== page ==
The Agony & The Empathy (Sponsored)

The following post was sponsored by Health Teacher's Awesome Upstander anti-bullying app/game. Thanks Awesome Upstander


I am MUCH more a fan of “defending friends” by “standing up for them” than I am “killing bad guys” with guns so when Awesome Upstander contacted me to give their game a whirl and post about it here, I agreed. And being that October is bully awareness month and I’ve posted about bullying in the past, I thought this would be a good time to write a follow up post about what parents, teachers and technology are doing to raise bully awareness in ways that appeal to children.

Every year at Archer’s school, the children take part in various anti-bullying workshops that include parent interviews about how they were bullied and what it was like for them. The children then write papers, discuss in groups, listen to various speakers (including parents) who share their experiences with the classrooms. By modeling empathy and sending a clear message that meanness will not be tolerated, the schools are doing, in my opinion, everything they can.

However, behind ever bully, every “mean girl” is someone who is afraid, insecure and suffering as well and I think instead of writing off these kids, we should be talking about their pain as well. Because that seems to be the root of the problem, the pain and the fear and the anger that causes children to put down, ridicule, troll, slam, hate. And because fighting hate with hate solves nothing and bullying bullies is not only counterintuitive, it does nothing to mitigate the problem. One can be punished without being “pushed” back and I think, although the dialogue is important and I’m completely grateful that we have things like bully awareness month and education and technology stepping up and speaking out against bullying, I think we also need to speak about the war that’s going on inside some of these kids and how best to raise confident kids. Instead of just calling out “bullies” as problems. The real trouble is that most kids are enablers. Not because they’re weak but because, those who do not desire conflict tend to follow as opposed to lead. Not always, but often. And it’s easier to “go with it” then to speak out. I am guilty of this in my relationships for sure.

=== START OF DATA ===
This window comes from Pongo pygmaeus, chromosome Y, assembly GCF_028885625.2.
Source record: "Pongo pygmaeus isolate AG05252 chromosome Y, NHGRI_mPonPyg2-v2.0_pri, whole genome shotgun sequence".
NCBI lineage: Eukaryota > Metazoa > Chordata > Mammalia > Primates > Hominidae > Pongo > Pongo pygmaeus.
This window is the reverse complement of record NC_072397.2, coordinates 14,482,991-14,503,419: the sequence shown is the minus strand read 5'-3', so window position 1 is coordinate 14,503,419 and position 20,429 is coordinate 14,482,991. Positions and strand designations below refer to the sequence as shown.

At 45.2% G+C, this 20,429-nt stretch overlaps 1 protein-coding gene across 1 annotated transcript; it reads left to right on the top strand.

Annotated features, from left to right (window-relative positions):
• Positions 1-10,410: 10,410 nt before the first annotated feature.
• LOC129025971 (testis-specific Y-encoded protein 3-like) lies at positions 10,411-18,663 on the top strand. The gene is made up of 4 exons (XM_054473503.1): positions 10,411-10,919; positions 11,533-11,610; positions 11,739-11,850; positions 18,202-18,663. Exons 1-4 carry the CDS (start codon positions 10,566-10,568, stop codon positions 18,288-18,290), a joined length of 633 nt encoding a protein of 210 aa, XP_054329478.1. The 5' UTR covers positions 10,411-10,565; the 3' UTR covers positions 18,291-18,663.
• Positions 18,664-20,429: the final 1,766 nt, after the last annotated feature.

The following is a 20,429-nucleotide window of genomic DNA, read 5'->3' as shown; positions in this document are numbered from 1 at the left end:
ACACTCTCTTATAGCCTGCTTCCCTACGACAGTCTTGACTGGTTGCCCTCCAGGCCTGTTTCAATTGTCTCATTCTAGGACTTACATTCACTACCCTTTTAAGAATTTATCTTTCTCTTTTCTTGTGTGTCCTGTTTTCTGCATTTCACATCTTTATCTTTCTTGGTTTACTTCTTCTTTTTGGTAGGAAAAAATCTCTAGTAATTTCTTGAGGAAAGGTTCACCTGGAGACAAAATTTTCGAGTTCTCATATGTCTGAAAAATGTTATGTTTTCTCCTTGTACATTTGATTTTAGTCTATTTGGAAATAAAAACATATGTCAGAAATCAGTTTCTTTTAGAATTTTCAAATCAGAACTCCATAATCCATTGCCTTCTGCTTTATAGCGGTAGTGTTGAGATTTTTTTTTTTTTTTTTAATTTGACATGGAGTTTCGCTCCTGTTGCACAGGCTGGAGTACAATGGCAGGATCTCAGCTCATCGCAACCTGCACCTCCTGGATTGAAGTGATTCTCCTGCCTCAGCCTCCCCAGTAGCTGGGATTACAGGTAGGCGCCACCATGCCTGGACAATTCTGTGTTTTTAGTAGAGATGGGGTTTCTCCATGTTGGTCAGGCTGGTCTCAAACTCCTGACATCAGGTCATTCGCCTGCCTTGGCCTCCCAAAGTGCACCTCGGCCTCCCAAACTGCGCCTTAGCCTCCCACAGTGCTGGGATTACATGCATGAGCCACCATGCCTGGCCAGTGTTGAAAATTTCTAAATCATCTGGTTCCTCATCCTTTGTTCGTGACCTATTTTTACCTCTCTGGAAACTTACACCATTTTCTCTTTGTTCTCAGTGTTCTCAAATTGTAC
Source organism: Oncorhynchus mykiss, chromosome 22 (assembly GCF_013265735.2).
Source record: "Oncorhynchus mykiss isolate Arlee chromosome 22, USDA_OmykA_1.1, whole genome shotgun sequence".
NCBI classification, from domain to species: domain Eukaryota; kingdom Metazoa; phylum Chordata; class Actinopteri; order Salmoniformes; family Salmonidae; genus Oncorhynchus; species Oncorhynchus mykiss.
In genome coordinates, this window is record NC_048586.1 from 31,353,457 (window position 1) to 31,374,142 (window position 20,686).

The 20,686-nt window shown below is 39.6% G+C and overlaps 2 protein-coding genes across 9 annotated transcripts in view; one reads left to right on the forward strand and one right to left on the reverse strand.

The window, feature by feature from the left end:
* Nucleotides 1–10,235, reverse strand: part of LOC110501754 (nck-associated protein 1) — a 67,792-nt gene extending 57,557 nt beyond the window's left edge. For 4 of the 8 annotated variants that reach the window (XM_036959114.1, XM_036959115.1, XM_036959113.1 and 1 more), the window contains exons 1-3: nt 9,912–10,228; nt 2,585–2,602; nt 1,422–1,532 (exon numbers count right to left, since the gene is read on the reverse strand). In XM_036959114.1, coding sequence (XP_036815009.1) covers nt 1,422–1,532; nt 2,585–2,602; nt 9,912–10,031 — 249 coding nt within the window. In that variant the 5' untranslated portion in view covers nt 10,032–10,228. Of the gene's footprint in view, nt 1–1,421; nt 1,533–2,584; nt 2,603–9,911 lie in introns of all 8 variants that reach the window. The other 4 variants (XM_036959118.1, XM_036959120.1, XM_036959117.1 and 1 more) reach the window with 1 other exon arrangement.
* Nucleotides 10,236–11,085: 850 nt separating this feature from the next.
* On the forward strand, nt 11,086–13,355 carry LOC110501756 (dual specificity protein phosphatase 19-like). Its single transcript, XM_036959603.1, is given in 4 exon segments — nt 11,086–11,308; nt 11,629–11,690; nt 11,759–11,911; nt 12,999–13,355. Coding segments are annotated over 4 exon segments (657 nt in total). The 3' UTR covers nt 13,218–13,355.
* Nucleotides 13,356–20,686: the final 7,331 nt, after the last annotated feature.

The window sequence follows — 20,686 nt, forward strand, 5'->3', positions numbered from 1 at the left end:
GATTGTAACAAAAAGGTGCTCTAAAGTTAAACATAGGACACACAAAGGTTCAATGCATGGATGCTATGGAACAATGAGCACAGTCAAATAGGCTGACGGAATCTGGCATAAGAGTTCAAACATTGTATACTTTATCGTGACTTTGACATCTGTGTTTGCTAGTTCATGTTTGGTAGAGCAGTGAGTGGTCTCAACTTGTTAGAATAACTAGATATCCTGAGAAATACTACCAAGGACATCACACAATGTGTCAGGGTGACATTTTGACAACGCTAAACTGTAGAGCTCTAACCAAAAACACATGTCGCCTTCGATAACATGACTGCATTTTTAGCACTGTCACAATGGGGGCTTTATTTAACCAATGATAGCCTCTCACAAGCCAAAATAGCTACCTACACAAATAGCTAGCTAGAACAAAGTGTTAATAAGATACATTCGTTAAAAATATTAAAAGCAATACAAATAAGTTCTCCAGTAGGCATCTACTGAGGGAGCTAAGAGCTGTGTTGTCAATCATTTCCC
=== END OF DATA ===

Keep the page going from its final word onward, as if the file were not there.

Confrontation has never been my strength and to this day I wish I was better equipped in that department. I’m a bottler. I pickle emotions and store them in my little pickled emotions box and eventually, when the box is full of jars = EXPLOSION PEW PEW SHARDS OF GLASS BAM-BAM! What does this have to do with bullying? A lot, actually. By teaching our children to be empathetic as well as confrontational,  sticking up for friends and colleagues, as well as other peers, even strangers might be easier for them. And I'm not talking about "pushing back" per se. Empathetic confrontation is a skill I have yet to master but I've decided that it's one of the most important skills to carry in one's tackle box so we're working on that one at home. And by "we" I mean all of us.

We talk about responding to insults by asking questions instead of "insulting back." About imagining the people who otherwise "cause us grief" in ways that are warm and loving instead of hateful. We discuss the importance of speaking up and standing up for, of being protective of ourselves and the people we love. I was raised to believe that everyone deserves to be loved and treated with kindness, even those who do hateful, even unspeakable things. Only as an adult do I realize this is a controversial way of thinking. Fighting hate with love seems like a better alternative to me so that is what I teach my children. It's what my mother taught me and her mother taught her and, I don't know if you've noticed, but they're pretty smart ladies.

We also talk about pain and anger and how sometimes we do idiotic things when we are in pain and/or angry, as to understand that others do too. Specifically peers who take their pain and fear and insecurity out on other children. I think one of the most important things a parent can do is talk about her failures, and show weakness, so that her children can understand that even authority figures, at time, feel unauthoritative. That everyones has weaknesses, even the (seemingly) strong.

Anyway. All this to say, games where kids are “sticking” up for each other are a step in the right direction and anything that promotes “standing up for” in a way that doesn’t otherwise “knock someone down" gets my thumbs up. Because empathy doesn't just go both ways, in my opinion, it goes all ways, always.

This month, HealthTeacher, Inc. will donate 50% of its Awesome Upstander! app sales to anti-bullying partner organizations to help put an end to bullying. Each day approximately 160,000 children miss school for fear of being bullied. Working with HealthTeacher, Inc. to help shrink this statistic are; The KIND Campaign, an internationally recognized movement, documentary and school program based upon the powerful belief in KINDness that brings awareness and healing to the negative and lasting effects of girl-against-girl "crime," and TruthLocker, a free archiving app that automatically saves every text, photo and social media message in case a child is ever attacked by a cyberbully. For more information on how you can get involved go here. Awesome Upstander is available for 99 cents on iTunes and/or Android Marketplace.